Is clone the best choice here?

I need to convert the Vec body from a websocket (tungstenite) response to a String. Because String::from_utf8 takes a value (takes ownership), I needed to call clone on the body:

    match connect("wss://...") {
        Ok((mut socket, response)) => {
            let body = String::from_utf8(response.body().clone().unwrap()).unwrap();

It just feels wrong to have to do this. Is there a better alternative, in this specific case?

You probably want into_body or into_parts, which allow you to get an owned Vec without cloning.

3 Likes

Changed to into_body().

Follow-up regarding methods like this:

    /// Consumes the response, returning just the body.
    ///
    /// # Examples
    ///
    /// ```
    /// # use http::Response;
    /// let response = Response::new(10);
    /// let body = response.into_body();
    /// assert_eq!(body, 10);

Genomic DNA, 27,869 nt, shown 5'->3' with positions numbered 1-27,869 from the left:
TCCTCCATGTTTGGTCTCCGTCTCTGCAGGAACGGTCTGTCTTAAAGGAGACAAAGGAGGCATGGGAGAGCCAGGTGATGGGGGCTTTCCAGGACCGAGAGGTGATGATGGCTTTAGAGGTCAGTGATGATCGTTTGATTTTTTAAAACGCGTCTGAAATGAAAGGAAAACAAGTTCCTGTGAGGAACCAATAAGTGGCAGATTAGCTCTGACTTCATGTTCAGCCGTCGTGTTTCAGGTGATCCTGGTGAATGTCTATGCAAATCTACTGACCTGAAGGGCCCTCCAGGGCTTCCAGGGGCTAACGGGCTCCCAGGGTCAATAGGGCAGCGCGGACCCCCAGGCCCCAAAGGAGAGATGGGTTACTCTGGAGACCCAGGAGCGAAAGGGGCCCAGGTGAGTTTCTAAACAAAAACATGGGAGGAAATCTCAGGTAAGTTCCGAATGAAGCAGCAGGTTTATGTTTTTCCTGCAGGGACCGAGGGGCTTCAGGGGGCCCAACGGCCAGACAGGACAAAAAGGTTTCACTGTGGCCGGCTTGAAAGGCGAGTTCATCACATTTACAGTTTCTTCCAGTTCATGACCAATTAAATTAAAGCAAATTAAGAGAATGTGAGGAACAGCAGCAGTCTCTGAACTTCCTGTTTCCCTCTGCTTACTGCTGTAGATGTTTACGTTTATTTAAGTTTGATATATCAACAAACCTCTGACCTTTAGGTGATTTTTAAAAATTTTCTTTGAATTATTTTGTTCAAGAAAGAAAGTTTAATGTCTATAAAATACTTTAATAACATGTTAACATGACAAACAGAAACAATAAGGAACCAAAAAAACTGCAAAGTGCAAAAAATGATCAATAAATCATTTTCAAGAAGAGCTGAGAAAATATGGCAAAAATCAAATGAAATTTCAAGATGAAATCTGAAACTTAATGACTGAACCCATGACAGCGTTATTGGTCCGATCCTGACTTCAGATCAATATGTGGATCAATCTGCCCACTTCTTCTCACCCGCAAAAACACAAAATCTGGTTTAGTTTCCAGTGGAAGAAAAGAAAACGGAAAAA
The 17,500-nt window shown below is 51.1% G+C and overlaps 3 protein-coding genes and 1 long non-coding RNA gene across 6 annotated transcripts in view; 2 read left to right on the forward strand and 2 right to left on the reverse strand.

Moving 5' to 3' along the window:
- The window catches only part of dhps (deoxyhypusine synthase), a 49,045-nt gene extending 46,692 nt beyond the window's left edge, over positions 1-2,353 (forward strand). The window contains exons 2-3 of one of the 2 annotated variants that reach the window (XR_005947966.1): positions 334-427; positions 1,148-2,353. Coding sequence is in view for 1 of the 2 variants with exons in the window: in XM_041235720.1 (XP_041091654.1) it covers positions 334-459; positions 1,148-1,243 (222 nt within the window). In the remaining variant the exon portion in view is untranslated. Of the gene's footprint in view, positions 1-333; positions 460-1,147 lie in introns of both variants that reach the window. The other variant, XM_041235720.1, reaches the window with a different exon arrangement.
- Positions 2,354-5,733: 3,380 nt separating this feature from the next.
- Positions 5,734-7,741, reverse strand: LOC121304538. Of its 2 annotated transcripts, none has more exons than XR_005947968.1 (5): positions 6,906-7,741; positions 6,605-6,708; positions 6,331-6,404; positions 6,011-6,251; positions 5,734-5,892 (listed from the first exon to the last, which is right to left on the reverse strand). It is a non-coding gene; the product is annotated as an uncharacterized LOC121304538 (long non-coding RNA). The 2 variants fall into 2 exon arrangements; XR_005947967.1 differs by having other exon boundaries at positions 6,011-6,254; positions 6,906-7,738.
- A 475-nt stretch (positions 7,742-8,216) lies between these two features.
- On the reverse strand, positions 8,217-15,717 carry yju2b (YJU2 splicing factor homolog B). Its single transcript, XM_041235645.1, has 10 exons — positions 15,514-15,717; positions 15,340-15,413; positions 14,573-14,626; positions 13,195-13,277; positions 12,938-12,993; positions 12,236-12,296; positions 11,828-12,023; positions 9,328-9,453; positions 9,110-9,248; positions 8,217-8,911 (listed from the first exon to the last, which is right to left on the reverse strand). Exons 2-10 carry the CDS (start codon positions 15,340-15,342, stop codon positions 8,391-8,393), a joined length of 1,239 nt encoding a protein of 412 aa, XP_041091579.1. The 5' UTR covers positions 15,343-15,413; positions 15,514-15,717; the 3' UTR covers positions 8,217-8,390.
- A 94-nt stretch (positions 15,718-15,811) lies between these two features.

/// ```
    #[inline]
    pub fn into_body(self) -> T {
        self.body
    }

How does the method "consume" the response? I don't understand what's happening here re: ownership...

self argument, without &, moves the whole object into method's body. Move means the caller loses access to it. Ownership is exclusive, so this guarantees that for this instance of self this variable is the only place where it exists, and there's no other way to access this object from anywhere else in the program.

Because this self has full exclusive access and full ownership, it is allowed to remove the body field, which is also exclusively owned here.

Rest of the self object will be automatically destroyed, because this function had the last and only way to access this object, and it didn't store or return it anywhere (it returned only the body object which will be kept alive)

1 Like

Ah yes, of course, it's the self (rather than &self or &mut self) - thanks for the reminder.

(Be away from Rust for a few months and the basics start to go.)